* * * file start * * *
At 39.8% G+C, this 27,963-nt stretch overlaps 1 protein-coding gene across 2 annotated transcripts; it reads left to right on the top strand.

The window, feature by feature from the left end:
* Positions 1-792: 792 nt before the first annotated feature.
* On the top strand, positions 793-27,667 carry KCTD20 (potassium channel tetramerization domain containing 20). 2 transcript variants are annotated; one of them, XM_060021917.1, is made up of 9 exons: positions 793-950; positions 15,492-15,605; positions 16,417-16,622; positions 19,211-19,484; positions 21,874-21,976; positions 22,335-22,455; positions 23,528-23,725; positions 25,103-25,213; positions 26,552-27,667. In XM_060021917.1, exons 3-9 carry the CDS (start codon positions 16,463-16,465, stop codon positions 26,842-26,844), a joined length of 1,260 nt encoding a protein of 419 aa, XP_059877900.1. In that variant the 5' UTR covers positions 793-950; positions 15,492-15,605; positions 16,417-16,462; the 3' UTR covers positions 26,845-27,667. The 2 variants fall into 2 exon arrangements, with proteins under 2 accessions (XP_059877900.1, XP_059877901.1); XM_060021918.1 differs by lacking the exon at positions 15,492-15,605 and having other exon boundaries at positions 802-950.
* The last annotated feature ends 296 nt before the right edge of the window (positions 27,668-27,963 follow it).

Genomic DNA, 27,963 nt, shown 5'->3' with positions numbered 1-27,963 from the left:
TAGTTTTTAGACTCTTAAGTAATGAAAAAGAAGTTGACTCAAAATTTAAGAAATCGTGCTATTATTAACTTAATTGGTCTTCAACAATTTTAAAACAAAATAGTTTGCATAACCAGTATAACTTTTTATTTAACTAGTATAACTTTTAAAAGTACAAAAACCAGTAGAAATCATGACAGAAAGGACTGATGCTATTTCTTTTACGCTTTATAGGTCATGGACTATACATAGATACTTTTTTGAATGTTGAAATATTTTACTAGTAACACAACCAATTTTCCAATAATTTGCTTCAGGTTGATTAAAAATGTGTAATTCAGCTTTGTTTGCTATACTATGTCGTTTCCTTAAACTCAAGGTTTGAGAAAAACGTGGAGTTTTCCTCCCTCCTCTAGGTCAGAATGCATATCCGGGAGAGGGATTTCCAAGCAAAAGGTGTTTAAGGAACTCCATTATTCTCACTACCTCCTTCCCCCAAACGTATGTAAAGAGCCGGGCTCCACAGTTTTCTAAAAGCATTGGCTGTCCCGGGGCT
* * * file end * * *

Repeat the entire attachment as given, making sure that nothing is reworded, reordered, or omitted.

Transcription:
At 39.8% G+C, this 27,963-nt stretch overlaps 1 protein-coding gene across 2 annotated transcripts; it reads left to right on the top strand.

The window, feature by feature from the left end:
* Positions 1-792: 792 nt before the first annotated feature.
* On the top strand, positions 793-27,667 carry KCTD20 (potassium channel tetramerization domain containing 20). 2 transcript variants are annotated; one of them, XM_060021917.1, is made up of 9 exons: positions 793-950; positions 15,492-15,605; positions 16,417-16,622; positions 19,211-19,484; positions 21,874-21,976; positions 22,335-22,455; positions 23,528-23,725; positions 25,103-25,213; positions 26,552-27,667. In XM_060021917.1, exons 3-9 carry the CDS (start codon positions 16,463-16,465, stop codon positions 26,842-26,844), a joined length of 1,260 nt encoding a protein of 419 aa, XP_059877900.1. In that variant the 5' UTR covers positions 793-950; positions 15,492-15,605; positions 16,417-16,462; the 3' UTR covers positions 26,845-27,667. The 2 variants fall into 2 exon arrangements, with proteins under 2 accessions (XP_059877900.1, XP_059877901.1); XM_060021918.1 differs by lacking the exon at positions 15,492-15,605 and having other exon boundaries at positions 802-950.
* The last annotated feature ends 296 nt before the right edge of the window (positions 27,668-27,963 follow it).

Genomic DNA, 27,963 nt, shown 5'->3' with positions numbered 1-27,963 from the left:
TAGTTTTTAGACTCTTAAGTAATGAAAAAGAAGTTGACTCAAAATTTAAGAAATCGTGCTATTATTAACTTAATTGGTCTTCAACAATTTTAAAACAAAATAGTTTGCATAACCAGTATAACTTTTTATTTAACTAGTATAACTTTTAAAAGTACAAAAACCAGTAGAAATCATGACAGAAAGGACTGATGCTATTTCTTTTACGCTTTATAGGTCATGGACTATACATAGATACTTTTTTGAATGTTGAAATATTTTACTAGTAACACAACCAATTTTCCAATAATTTGCTTCAGGTTGATTAAAAATGTGTAATTCAGCTTTGTTTGCTATACTATGTCGTTTCCTTAAACTCAAGGTTTGAGAAAAACGTGGAGTTTTCCTCCCTCCTCTAGGTCAGAATGCATATCCGGGAGAGGGATTTCCAAGCAAAAGGTGTTTAAGGAACTCCATTATTCTCACTACCTCCTTCCCCCAAACGTATGTAAAGAGCCGGGCTCCACAGTTTTCTAAAAGCATTGGCTGTCCCGGGGCT